In history, the curriculum identifies three key processes and six key concepts. The processes are:
- historical enquiry
- using evidence
- communicating about the past.
Key concepts are:
- chronological understanding
- cultural, ethnic and religious diversity
- change and continuity
- cause and consequence
- historical interpretation.
The Key Stage 1 and 2 framework states that “Pupils should be taught to find out about the past from a wide range of sources of information (for example stories, eye-witness accounts, pictures and photographs, artefacts, historical buildings and visits to museums, galleries and sites, the use of Information and Communication Technology sources).”
Many primary schools and some secondary schools have become very attached to the QCA schemes of work in history and use them regularly to define their history units. Popular themes therefore include: homes and toys at Key Stage 1, Victorians, Romans and World War II at Key Stage 2 and Tudors, Abolition of the Slave Trade and World War I and II at Key Stage 3.
More schools are now beginning to devise their own units and themes and some primaries are exploring the history that is on their doorsteps.
At Key Stage 4 the SHP History specification includes a local study and some areas have trialled a “hybrid” history GCSE (OCR) that includes project work focusing on heritage sites.
What can museums do?
- Bring history to life. Whether you offer visits, outreach, loans or e-learning resources a museum has the primary source material that schools don’t usually have.
- Make history engaging. Personal stories and first-hand experiences are valued by students of all ages.
- Include skills-based activities in visits: museums are the best places to develop historical enquiry skills.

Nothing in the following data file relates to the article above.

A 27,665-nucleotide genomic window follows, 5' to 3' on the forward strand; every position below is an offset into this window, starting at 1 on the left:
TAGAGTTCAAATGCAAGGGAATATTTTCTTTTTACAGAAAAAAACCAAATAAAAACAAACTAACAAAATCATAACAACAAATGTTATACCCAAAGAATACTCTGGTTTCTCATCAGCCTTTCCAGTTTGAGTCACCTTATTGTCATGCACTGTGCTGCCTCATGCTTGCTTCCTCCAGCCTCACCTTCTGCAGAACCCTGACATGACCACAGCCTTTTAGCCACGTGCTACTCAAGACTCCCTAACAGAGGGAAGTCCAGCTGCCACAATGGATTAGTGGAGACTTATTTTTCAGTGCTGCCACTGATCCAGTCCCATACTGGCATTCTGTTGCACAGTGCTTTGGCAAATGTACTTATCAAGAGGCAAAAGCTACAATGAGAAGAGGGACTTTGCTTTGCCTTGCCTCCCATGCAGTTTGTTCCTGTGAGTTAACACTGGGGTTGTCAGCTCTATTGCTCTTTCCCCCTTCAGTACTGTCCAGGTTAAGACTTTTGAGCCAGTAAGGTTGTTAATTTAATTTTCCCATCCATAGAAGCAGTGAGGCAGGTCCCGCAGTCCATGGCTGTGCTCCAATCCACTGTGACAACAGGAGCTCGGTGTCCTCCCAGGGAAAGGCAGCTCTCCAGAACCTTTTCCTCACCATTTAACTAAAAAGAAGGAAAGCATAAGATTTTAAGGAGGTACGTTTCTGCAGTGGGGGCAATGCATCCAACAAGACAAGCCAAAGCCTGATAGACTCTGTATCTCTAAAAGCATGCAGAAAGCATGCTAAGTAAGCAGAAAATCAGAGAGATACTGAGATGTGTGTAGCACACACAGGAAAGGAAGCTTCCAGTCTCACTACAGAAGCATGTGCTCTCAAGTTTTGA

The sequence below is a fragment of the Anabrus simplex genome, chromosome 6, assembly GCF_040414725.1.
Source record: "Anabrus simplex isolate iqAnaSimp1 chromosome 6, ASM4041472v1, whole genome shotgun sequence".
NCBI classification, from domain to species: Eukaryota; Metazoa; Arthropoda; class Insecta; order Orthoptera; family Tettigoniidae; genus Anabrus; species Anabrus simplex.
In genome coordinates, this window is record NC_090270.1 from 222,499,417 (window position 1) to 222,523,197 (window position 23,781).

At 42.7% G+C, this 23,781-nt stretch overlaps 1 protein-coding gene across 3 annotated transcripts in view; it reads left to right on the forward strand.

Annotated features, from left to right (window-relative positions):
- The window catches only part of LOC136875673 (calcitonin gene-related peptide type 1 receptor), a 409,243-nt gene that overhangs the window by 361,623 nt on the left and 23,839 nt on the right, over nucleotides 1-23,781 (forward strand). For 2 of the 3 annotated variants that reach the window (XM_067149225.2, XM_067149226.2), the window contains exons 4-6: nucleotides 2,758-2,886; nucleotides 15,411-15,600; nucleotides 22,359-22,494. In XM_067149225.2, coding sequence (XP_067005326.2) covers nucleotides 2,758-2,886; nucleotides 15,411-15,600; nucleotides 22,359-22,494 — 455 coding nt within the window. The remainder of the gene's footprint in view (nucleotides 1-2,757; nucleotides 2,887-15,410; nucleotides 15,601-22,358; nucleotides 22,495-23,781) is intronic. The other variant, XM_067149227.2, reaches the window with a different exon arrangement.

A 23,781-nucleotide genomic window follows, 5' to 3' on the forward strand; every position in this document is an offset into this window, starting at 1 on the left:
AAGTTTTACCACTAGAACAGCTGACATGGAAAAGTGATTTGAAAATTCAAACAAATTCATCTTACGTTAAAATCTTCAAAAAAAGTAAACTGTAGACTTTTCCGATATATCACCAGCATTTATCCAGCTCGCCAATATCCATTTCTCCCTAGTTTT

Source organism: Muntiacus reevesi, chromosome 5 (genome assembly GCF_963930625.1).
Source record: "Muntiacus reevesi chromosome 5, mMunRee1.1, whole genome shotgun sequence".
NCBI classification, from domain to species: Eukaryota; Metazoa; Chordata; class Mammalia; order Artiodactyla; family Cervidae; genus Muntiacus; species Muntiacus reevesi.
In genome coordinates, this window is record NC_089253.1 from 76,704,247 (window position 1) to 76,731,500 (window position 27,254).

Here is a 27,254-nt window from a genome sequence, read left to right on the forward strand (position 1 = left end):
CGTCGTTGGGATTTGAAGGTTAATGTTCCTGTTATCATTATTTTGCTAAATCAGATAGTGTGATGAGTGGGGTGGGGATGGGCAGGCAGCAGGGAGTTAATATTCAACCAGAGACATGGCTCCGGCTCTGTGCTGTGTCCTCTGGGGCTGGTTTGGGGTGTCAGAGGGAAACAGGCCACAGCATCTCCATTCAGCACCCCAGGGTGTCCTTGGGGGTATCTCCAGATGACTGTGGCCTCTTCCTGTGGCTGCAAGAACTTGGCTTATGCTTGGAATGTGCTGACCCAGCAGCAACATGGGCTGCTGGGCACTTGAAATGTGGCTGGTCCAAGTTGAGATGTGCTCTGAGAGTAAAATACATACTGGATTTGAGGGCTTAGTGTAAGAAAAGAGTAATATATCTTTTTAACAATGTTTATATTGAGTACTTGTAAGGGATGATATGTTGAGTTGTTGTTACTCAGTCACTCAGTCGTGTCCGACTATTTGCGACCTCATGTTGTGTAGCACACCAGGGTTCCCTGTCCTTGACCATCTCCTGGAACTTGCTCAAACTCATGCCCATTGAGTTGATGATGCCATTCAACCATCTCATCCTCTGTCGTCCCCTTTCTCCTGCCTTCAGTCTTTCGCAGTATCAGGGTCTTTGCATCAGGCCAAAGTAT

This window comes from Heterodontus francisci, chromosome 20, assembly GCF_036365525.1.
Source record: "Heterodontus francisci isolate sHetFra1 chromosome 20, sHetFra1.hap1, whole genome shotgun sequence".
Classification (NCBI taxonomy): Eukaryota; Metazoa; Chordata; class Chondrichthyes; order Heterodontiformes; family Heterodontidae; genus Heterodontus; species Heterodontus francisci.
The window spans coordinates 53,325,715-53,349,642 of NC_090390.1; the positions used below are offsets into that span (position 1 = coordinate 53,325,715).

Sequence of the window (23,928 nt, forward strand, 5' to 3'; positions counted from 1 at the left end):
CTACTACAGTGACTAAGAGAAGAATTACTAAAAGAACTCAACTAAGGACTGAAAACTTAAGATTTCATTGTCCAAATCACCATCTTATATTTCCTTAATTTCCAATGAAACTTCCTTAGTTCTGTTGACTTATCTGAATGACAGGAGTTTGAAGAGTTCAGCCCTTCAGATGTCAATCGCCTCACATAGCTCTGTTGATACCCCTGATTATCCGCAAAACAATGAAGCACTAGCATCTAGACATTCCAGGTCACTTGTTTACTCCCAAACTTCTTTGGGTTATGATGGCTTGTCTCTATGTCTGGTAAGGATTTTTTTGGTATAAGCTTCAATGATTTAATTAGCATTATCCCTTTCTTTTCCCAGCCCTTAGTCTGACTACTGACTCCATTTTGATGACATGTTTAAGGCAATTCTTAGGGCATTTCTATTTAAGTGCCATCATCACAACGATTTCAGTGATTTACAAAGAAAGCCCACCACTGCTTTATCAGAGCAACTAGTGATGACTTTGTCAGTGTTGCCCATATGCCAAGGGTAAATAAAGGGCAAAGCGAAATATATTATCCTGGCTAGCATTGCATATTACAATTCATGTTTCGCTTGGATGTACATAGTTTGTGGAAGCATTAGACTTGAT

- Give access to as many of your evidence sources as is practical. Key Stage 4 students may find archive material interesting and relevant.
- Act as a stimulus for an investigation. Talk to local teachers about the potential to use your collections to spark off an enquiry.
- Explore the potential of any local history collections with local schools. Local history is an area in which national publishers have little to offer and museums have a strength.
- Contact other museums who offer sessions supporting history and ask if you can visit them to see what they do.
- Contact your local schools and ask to speak to the History or Humanities Co-ordinator or Head of Department. Find out what topics they are studying.
- Offer a venue to celebrate school research and enquiry, perhaps by hosting an exhibition of school work.
- Brighton Museums’ Teacher Guide (PDF, 3.7 Mb).
- Chertsey Museum education catalogue 2010 (PDF, 2.1 Mb).
- England’s Past For Everyone is an HLF funded project that has developed on-line local history resources for schools which may be a useful source of ideas.
- The Historical Association offers free access to some resources for non-members including teaching materials about local history. Also a good site to keep up with news of Local and Community History Month (May).
- Teacher TV shows good practice in teaching primary history and secondary history.